Referring now to FIGS. 7 and 8, a method of forming the pressure chambers 68 and the communicating holes 77, 72 in the first and second layers 65 a, 65 b of the clad plate 66, respectively, will be described. As shown in FIGS. 7 and 8, the first layer 65 a of the clad plate 66 is etched, except for a portion covered with a resist 80, using an etching agent that is able to etch substantially only the first layer 65 a. In other words, the first layer 65 a is selectively etchable relative to the second layer 65 b. The pressure chambers 68 are formed in the first layer 65 a in the same manner in which the pressure chambers 18 are formed in the clad plate 16 in the first embodiment. Then, a mask 81 with laser transmitting portions 81 a, 81 b is placed below the lower surface of the second layer 65 b bonded to the lower surface of the first layer 65 a, and laser light is emitted upwardly toward the mask 81 in the directions of the arrows. The laser light passes through the laser transmitting portions 81 a, 81 b of the mask 81 and, as a result, the communicating holes 77, 72 are formed, respectively in the second layer 65 b.

In contrast, by a conventional method, grooves corresponding to the communicating holes 77 are formed by half-etching in the first layer 65 a or the spacer plate 65 c without providing the second layer 65 b between the first layer 65 a and the spacer plate 65C. The resultant grooves become uneven in depth (vertical dimension in FIG. 8) and less precise in sectional area. In the second embodiment, however, the first layer 65 formed by a thin metal plate and the second layer 65 b formed by a thin resin plate are treated separately by etching and laser irradiation, respectively. Thus, each pressure chamber 68 is formed, with high precision, to have a width equal to the width of the associated open portion of the resist 50 and a depth equal to the thickness of the first layer 65 a. Each through-hole 77 is formed, with high precision, to have a width equal to the width of the associated open portion of the mask 81 and to have a depth equal to the thickness of the second layer 65 b. Consequently, the communicating holes 77 become precise in sectional area, and variations in flow resistance generated between the pressure chambers 68 and the ink supply holes 78 are reduced. Thus, the ink ejection performance is made uniform across the pressure chambers 68. The clad plate 66, the spacer plate 65 c, the thin plates 65 d 1–65 d 4 forming the manifold plate 65, and the nozzle plate 70 are bonded to each other using a thermosetting adhesive.

Instead of the clad plate 66 formed by a thin metal plate and a thin resin plate in the second embodiment, a three-layer clad plate, formed by bonding one more thin metal plate to a thin resin plate of the clad plate 66, may be used to partially form a cavity plate. Referring now to FIGS. 9–12, an ink-jet head 80 according to a third embodiment of the invention and having a cavity plate 85 including a three-layer clad plate 86 will be described. FIG. 9 is a cross-sectional view of the ink-jet head 80 sectioned across pressure chambers substantially parallel to their longitudinal direction. FIG. 10 is a partial enlarged cross-sectional view of communicating holes 97 formed in a second layer of the clad plate 86 of FIG. 9. FIG. 11 is a cross-sectional view showing an etching process to form pressure chambers 88 and ink supply holes 98 in first and third layers 85 a, 85 c, respectively. FIG. 12 is a cross-sectional view showing a laser irradiation process to form communicating holes 97 in the second layer 85 b of the clad plate 86.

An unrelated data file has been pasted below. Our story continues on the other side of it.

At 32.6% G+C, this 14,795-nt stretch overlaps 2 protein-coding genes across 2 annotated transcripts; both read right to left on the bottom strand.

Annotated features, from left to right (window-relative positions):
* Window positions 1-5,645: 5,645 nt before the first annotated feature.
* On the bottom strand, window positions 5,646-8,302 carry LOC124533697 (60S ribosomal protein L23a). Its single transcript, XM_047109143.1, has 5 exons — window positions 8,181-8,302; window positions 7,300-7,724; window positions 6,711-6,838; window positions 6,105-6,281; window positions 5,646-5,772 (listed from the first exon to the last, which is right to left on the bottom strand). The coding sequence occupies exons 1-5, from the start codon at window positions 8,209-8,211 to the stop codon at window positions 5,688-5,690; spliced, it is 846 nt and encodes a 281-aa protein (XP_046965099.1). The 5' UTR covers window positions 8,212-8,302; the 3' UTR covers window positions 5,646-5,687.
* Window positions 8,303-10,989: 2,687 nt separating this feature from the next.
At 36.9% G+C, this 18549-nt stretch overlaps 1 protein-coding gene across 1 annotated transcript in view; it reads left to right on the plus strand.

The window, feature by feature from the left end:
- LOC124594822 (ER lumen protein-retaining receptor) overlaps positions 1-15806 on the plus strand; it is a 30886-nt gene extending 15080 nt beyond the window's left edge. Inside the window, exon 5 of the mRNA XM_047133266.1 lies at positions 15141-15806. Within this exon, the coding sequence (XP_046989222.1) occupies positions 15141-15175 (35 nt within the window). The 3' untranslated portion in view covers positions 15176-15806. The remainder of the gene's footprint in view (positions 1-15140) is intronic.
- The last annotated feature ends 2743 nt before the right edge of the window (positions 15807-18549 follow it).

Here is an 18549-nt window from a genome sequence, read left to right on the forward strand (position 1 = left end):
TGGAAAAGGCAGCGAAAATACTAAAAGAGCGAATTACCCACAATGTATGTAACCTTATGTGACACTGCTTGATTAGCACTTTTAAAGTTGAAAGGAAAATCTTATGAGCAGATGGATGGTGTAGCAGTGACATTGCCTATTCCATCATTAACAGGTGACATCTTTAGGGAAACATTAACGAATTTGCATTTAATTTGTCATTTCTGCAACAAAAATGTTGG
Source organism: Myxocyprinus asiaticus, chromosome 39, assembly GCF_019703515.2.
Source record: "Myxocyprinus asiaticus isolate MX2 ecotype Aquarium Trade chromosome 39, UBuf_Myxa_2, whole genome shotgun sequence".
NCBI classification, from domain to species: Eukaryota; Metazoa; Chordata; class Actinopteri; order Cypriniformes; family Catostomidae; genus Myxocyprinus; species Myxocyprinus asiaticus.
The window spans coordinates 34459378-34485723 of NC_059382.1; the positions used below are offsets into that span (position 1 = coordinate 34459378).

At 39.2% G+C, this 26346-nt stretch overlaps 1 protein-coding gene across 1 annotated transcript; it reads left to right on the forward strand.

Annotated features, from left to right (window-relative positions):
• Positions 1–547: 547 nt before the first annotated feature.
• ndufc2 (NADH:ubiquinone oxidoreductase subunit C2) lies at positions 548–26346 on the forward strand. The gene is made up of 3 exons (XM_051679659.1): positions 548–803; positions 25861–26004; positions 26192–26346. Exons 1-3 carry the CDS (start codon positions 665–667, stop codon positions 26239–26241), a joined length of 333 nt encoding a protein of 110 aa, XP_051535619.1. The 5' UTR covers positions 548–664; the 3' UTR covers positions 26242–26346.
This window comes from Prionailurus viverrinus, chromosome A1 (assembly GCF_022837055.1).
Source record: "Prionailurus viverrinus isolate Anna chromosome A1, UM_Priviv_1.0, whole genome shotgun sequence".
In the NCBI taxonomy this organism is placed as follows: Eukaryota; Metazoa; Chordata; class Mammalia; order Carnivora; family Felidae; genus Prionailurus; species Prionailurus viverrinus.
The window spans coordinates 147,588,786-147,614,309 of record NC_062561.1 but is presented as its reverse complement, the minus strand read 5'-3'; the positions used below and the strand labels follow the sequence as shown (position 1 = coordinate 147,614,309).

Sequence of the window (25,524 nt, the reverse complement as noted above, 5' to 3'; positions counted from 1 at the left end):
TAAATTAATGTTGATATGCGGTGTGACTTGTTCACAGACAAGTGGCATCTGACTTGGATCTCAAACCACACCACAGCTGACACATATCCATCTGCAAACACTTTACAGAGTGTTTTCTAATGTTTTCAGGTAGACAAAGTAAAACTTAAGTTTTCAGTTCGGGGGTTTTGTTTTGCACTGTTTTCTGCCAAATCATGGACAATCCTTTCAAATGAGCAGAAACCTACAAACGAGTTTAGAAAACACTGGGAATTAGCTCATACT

As shown in FIG. 9, the ink-jet head 80 has a structure similar to the ink-jet head 60 in the second embodiment and includes an actuator plate 75, a nozzle plate 90 formed by a thin resin plate, and a cavity plate 85 formed by laminating a plurality of thin plates. A first layer 85 a of the cavity plate 85 is a thin plate made of metal, such as stainless steel, 42 alloy (nickel-based alloy), or nickel, a second layer 85 b is a thin plate made of resin, such as polyimide, and a third layer 85 c is a thin plate made of metal, such as stainless steel, 42 alloy (nickel-based alloy), or nickel. A manifold plate 85d is formed by laminating four thin metal plates 85 d 1–85 d 4 in this order from an upper position. The first, second, and third layers 85 a, 85 b, 85 c are unitarily bonded to form the three-layer clad plate 86. The first, second, and third layers 85 a, 85 b, 85 c have a thickness of about 20–80 μm, 10–50 μm, and 20–120 μm, respectively, and thus the clad plate 86 has a thickness of about 50–250 μm.

The first layer 85 a of the clad plate 86 has a plurality of arrays of pressure chambers 88 formed across the plane of the first layer 85 a by etching. For example, the first layer 85 a has two arrays of pressure chambers 88. The third layer 85 c has ink supply holes 98 formed by etching and, through the ink supply holes 98, manifold passages 95 to be described later communicate with the associated pressure chambers 88. The second layer 85 b has communicating holes 97 formed by laser irradiation. Each communicating hole 97 includes a plurality of small holes 97′ (FIG. 10) arranged close to each other and serves as a filter preventing entry of dirt to the associated pressure chamber 88 from the outside.

The nozzle plate 90 at the bottom has a plurality of ink ejecting nozzles 91. The second layer 85 b, third layer 85 c, and manifold plate 85 d have communicating holes 92. Each pressure chamber 88 communicates, at its one end, with the associated nozzle 91 through the associated communicating holes 92. Additionally, the upper three thin plates 85 d 1–85 d 3 of the manifold plate 85 d have manifold passages 95, each extending below and along an array of pressure chambers 88. Each pressure chamber 88 communicates, at its other end, with the associated manifold passage 95 through the associated communicating hole 97 and through-hole 98 formed in the second and third layers 85 b, 85 c, respectively.